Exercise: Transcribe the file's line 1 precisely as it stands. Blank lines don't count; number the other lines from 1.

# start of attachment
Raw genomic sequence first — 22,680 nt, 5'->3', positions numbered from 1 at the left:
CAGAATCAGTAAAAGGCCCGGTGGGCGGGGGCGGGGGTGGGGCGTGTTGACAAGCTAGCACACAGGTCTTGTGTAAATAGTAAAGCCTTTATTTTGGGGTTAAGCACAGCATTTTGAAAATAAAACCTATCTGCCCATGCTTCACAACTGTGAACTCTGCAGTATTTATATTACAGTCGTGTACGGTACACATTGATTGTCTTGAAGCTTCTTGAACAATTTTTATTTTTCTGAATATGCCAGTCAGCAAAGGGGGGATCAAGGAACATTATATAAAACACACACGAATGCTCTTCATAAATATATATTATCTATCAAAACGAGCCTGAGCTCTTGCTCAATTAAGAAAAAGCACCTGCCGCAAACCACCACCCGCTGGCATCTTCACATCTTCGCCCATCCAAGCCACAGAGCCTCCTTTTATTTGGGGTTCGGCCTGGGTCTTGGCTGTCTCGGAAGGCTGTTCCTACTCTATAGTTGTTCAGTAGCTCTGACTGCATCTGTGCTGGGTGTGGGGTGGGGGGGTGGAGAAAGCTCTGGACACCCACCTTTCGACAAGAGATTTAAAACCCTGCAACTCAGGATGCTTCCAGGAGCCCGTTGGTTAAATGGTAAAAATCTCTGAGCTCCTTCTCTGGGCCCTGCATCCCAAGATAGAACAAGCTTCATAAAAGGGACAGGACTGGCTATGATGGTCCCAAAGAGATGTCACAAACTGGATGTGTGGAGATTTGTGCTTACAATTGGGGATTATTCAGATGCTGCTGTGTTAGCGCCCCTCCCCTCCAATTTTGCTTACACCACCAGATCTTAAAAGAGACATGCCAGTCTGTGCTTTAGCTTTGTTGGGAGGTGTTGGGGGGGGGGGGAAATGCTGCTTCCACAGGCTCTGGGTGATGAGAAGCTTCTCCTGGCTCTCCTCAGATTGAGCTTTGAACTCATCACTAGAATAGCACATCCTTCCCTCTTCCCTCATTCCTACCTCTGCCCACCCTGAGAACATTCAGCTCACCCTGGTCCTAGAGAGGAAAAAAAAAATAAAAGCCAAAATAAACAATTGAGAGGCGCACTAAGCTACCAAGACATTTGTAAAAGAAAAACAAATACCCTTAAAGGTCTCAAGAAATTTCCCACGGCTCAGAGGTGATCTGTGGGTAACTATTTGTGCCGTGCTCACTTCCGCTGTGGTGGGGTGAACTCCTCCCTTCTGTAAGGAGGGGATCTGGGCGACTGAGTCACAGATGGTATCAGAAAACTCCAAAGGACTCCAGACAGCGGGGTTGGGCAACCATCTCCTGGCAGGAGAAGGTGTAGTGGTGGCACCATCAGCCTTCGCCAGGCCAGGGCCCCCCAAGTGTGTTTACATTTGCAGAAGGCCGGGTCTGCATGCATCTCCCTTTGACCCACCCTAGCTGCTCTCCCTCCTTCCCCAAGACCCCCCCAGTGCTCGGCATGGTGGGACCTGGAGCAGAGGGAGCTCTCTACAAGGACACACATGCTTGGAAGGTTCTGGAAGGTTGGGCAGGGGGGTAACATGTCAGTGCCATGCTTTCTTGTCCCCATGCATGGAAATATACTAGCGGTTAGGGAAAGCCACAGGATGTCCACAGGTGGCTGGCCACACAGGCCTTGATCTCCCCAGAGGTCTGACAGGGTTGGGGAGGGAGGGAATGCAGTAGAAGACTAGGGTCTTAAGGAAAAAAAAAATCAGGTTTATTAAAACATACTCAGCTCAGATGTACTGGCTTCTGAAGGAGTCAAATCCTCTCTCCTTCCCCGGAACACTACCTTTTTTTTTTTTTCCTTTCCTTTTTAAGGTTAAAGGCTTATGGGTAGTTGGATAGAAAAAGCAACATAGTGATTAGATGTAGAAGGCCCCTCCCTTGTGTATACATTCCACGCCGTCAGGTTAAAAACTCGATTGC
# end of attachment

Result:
Raw genomic sequence first — 22,680 nt, 5'->3', positions numbered from 1 at the left: